Human Capital:

Sustained Attention to Strategic Human Capital Management Needed

GAO-09-632T: Published: Apr 22, 2009. Publicly Released: Apr 22, 2009.

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Yvonne D. Jones
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In 2001, GAO identified human capital management as a governmentwide high-risk area because federal agencies lacked a strategic approach to human capital management that integrated human capital efforts with their missions and program goals. Progress has been made. However, the area remains high-risk because of a continuing need for a governmentwide framework to advance human capital reform. The importance of a top-notch federal workforce cannot be overstated. The federal government is facing new and growing challenges coupled with a retirement wave and the loss of leadership and institutional knowledge at all levels. The issues facing agencies are complex and require a broad range of technical skills that are also highly sought after by the private sector. This testimony, based on a large body of completed work issued from January 2001 through March 2009, focuses on executive branch agencies' and the Office of Personnel Management's (OPM) progress in addressing strategic human capital management challenges in four key areas: (1) leadership; (2) strategic human capital planning; (3) acquiring, developing, and retaining talent; and (4) results-oriented organizational culture. In prior reports, GAO has made a range of recommendations to OPM and agencies in the four areas. GAO is reporting on progress in addressing these recommendations and is making no new recommendations.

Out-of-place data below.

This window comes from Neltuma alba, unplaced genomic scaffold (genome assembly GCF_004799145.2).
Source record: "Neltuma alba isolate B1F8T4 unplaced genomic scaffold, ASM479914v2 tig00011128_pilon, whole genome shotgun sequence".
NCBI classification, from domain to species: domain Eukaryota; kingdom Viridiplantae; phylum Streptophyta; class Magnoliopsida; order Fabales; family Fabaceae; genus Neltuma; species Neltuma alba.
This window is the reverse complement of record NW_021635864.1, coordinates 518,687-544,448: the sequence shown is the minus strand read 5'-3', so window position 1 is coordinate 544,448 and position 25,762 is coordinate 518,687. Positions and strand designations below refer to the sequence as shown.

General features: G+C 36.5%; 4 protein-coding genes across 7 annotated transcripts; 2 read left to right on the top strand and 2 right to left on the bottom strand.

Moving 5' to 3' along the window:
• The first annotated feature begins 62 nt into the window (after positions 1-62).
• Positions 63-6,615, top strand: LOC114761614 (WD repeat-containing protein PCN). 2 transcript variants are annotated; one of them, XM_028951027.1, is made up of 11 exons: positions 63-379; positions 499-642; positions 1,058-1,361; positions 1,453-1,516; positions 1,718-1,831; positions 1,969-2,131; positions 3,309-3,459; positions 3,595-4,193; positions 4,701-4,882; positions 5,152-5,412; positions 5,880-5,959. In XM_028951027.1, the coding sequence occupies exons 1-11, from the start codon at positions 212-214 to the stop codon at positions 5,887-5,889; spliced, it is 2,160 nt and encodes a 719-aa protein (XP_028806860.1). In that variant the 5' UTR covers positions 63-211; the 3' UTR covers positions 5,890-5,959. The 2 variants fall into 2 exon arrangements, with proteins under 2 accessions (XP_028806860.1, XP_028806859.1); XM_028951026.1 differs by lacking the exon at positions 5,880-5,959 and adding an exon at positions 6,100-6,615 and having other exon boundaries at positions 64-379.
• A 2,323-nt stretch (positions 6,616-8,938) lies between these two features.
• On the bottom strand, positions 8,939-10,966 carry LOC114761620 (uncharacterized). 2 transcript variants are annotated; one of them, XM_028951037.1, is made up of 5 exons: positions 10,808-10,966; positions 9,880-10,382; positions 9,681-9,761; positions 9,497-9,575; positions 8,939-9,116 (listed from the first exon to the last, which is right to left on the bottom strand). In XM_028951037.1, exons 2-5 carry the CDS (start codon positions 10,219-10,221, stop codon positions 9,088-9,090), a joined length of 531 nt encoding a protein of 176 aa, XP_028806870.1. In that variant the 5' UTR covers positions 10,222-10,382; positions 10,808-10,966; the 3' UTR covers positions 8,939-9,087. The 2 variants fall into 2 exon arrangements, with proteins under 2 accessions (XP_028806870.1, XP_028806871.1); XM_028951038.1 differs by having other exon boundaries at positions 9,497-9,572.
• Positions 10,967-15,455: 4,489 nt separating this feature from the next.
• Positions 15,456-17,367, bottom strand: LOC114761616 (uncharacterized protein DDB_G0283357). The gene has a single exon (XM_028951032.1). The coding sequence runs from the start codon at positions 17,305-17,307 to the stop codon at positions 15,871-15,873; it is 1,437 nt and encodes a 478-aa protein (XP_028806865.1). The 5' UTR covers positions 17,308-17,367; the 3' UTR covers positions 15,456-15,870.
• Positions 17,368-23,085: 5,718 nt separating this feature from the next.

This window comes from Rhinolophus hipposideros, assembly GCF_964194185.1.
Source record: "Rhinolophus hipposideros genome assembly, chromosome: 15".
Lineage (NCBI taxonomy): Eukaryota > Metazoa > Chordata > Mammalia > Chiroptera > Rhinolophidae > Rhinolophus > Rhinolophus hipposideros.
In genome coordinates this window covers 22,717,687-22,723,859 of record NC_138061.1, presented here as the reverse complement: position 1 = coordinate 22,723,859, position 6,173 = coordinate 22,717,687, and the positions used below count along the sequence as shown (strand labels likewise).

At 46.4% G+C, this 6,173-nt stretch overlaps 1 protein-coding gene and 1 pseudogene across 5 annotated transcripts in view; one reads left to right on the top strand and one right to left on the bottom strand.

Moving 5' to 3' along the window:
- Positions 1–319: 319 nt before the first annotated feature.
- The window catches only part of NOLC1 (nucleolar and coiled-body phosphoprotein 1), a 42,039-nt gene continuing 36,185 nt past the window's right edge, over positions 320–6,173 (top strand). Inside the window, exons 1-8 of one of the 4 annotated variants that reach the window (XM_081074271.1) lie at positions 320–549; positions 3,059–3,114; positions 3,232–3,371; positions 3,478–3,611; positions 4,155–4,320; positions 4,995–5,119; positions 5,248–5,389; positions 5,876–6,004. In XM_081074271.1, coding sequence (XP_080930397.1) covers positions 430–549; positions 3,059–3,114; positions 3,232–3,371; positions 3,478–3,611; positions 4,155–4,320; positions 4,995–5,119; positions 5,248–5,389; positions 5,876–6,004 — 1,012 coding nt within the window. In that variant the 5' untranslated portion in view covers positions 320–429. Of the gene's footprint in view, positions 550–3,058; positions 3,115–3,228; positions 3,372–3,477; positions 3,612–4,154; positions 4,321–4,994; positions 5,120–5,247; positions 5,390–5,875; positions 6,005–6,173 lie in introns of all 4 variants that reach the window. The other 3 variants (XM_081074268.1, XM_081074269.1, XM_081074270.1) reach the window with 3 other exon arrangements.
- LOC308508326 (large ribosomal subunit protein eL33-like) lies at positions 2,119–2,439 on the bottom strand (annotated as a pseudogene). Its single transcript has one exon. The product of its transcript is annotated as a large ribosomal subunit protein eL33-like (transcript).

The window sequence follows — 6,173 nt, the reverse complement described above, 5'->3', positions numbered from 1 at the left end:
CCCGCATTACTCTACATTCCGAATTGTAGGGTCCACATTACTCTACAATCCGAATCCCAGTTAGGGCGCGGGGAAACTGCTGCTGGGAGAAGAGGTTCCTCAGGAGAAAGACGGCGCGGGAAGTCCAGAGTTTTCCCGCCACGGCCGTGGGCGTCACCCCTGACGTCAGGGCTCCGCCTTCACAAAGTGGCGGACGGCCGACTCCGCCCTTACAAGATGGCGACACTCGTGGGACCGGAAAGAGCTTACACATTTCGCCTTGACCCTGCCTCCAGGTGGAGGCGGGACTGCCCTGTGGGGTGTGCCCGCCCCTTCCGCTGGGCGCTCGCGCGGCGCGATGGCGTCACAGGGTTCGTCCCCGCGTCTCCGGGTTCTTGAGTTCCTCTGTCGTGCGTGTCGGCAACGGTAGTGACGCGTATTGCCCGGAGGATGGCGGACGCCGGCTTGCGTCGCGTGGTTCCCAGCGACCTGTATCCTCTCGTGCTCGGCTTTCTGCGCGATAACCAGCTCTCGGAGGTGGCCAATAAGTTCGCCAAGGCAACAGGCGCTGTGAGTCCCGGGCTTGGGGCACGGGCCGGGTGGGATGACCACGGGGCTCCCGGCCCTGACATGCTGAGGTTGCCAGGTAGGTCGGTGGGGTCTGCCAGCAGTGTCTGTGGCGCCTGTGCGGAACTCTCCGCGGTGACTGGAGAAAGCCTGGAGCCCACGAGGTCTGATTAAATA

Congress, executive branch agencies, and OPM have taken action to reform federal human capital management, but federal agencies are facing new challenges. The recent need to quickly hire staff to carry out and oversee the Troubled Asset Relief Program and expanded agency responsibilities under the American Recovery and Reinvestment Act of 2009 point to the need for sustained attention to help ensure that agencies have the right people with the right skills to meet new challenges. Top leadership in agencies across the federal government must provide committed and inspired attention needed to address human capital and related organizational transformation issues. OPM has made strides in transforming itself as a strategic partner to help lead human capital reform efforts. For example, at the agency level, OPM works with the Chief Human Capital Officers council to develop and disseminate human capital guidance and relies upon the council members to communicate OPM policy and other human capital information throughout their agencies. Integrating succession planning and management efforts that focus on strengthening both current and future organizational capacity to obtain or develop the knowledge, skills, and abilities agencies need to meet their missions continues to be important. For example, GAO has reported on a challenge in the acquisition workforce where the workload and complexity of responsibilities have been increasing without adequate attention to the workforce's size, skills and knowledge, and succession planning. Faced with a workforce that is becoming more retirement eligible and the need for a different mix of knowledge, skills, and competencies, it is important that agencies strengthen their efforts and use available flexibilities. Agencies have developed strategies to recruit needed talent, including turning to older experienced workers to fill knowledge and skills gaps. For example, the National Aeronautics and Space Administration has used a combination of techniques to recruit workers with critical skills, including targeted recruitment activities, educational outreach programs, improved compensation and benefits packages, and streamlined hiring authorities. In addition to promoting high performance and accountability to foster results-oriented cultures, it is important for agencies to develop and maintain inclusive and diverse workforces that reflect all segments of society. Agencies can benefit from strategies that offer a diverse pool of talent for selecting the agencies' future leaders and recruiting new employees so that agencies can get a wider variety of perspectives and approaches.

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